Today’s guest blog is written by Andy Barnett, a joint master’s candidate at Yale University’s Environment and Divinity Schools. His research focuses on common-ground climate solutions that are big enough to matter and small enough to manage. He is also a jazz pianist with an active touring schedule throughout the Northeast.
I think you have to love something before you’ll fight for it. At least that’s been my experience growing up in Minnesota. My friends and I built snow castles in the winter, chased rabbits in the spring and marveled at the sun-kissed summer leaves, years before we learned the biochemistry of photosynthesis. I yearned for the lakes, woods and prairies before I understood their ecology, scarcity or services. I remember when the lake turned slimy and eutrophic, and I recall the grief that haunts me now as I study environmental damage on a global scale.
Some might belittle these feelings of longing, awe, sadness, and hope. But these formative experiences sparked my professional curiosity and drive my passion for peacemaking between people and planet. To be clear, we need concrete solutions—technical, political and economic—but I believe that conservation also calls us to fall in love with the planet. As a joint master’s student at Yale Environment School and Yale Divinity School, I hope to cultivate an ecological ethic in my faith community, a call for stewardship that is rooted in love for creation. And while my stories orginate in the Christian tradition, their principles apply broadly to the moral wisdom found in many of the world’s religions.
People of faith know how to work like a team, engage a moral imperative and deliver results. If you gave twenty church folks groceries and two hours, you’d come back to bacon sizzling, pancakes steaming, eggs scrambling, syrup bubbling and a line of people out the door. We get stuff done because, sometimes, “there’s no one else to do it, and somebody probably should.” I heard a guy say that last week. So imagine a church crew armed to the gills with duct tape, caulk guns, insulation, light bulbs, thermostats, bikes, thousands of trees, shovels and gunny sacks full of seeds. Imagine preachers who know that we cannot love our neighbors without also loving the planet that supports Life.
While “climate change” might be impolite dinner conversation (Note to self: do not talk climate change with Glenn Beck fans at a family wedding. Seriously.), people of faith can build bridges in the community. Folks here in New Haven are currently fixing leaky doors, growing community farms and planting 10,000 street trees. These are the actions we would wisely take even if we weren’t concerned with the environment, because they save money, build community, and serve our neighbors. Can you imagine Tea-Partiers and Occupiers working together to cut gas bills and save dollars? That’s what I’m talking about. For those of us concerned with Washington’s inaction, deceit, and cowardice, local climate solutions like these crack open a window of opportunity. We can work with isolated pockets of political will and model climate victories on the ground. The experience harvested from these projects may allow policy makers to replicate success and terminate failure.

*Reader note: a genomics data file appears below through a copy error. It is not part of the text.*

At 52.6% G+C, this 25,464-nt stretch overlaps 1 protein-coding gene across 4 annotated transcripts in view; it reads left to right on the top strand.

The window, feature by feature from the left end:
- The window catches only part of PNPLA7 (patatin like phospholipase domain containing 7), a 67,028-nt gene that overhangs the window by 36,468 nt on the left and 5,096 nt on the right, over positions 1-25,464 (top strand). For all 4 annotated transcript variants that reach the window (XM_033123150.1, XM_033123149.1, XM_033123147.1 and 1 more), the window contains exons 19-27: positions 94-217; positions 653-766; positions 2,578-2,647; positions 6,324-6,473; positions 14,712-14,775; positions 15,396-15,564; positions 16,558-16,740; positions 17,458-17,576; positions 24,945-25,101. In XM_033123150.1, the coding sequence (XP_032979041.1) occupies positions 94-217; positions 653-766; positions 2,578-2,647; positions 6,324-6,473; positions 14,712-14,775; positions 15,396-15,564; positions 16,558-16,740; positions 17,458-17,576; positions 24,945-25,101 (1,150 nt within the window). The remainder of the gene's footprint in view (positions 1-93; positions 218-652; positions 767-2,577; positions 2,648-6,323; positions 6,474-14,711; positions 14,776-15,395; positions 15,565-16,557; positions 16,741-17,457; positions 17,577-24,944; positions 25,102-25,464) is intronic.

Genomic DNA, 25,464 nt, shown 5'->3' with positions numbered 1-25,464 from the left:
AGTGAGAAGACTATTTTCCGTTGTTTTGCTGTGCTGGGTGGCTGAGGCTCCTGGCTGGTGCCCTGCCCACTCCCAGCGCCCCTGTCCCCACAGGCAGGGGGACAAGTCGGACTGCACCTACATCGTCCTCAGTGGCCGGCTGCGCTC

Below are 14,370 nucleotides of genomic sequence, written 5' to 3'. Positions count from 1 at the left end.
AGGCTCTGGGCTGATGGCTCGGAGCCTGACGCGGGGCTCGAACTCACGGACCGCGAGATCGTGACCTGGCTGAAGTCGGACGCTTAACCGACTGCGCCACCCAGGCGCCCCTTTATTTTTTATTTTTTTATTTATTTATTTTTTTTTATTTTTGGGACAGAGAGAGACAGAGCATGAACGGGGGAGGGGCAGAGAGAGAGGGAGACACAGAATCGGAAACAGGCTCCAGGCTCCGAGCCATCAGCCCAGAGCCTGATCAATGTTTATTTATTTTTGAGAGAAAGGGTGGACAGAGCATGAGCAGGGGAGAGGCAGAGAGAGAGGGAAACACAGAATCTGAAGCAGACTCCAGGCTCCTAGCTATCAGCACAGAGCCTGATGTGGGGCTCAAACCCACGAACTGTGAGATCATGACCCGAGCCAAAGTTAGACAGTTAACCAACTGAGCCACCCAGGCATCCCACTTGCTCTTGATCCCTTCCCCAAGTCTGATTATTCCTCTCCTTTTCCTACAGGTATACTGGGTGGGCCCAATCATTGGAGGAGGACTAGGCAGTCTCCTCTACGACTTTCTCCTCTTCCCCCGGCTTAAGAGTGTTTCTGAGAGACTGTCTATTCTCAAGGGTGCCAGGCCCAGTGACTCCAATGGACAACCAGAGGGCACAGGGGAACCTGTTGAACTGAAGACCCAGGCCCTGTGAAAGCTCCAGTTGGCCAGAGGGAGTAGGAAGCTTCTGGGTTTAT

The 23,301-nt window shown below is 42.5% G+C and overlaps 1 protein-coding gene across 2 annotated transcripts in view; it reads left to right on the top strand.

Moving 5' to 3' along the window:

Of course, this will not suffice, and as Bill McKibben recently wrote, “The war goes badly.” Climate pollution exceeds United Nations projections, global agreements teeter on collapse and signs of climate destabilization fill the news. Yet in the face of unspeakable odds, McKibben also told me, “the only thing a morally awake person can do in the face of unspeakable odds is EVERYTHING YOU CAN, ALL THE TIME.” Local solutions provide a chance to tunnel under political barriers because, like parks, they pair local cost with local benefit.
Finally, people of faith can provide moral leadership. We often see environmental issues framed as political disputes or economic tussles. Some will oppose any agenda on partisan grounds, while others will ask whether it is cost efficient to prevent suffering and death. But these are ultimately moral concerns that bore to the core of our humanity. People of faith are uniquely equipped to lead on these issues. As Isaiah and Jeremiah held political reality and righteous possibility in tension, so must we now imagine and secure right relationship with Earth.
We need leaders who connect the dots of pollution, poverty, justice and sustainability. We need clarion prophets who shout, sing and moan this truth like Mahalia Jackson would: we can only feed the hungry, clothe the naked and shelter the homeless when we have a stable Earth and just societies. And we need partnerships that deliver on this rhetoric. All hands on deck, I say. After all, religions are the world’s largest NGOs.
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In the coming series of posts, I’ll share stories of community action from around the country. To sample the coming buffet, here’s a picture from Yale Divinity Farm. Robert got seeds from the county champion and grew this 100-pound pumpkin with his family in organic soil. Incidentally, this 2,000-square-foot farm, which grows vegetables from March to November, sits on the highest point Yale owns. Preachers do most of the weeding.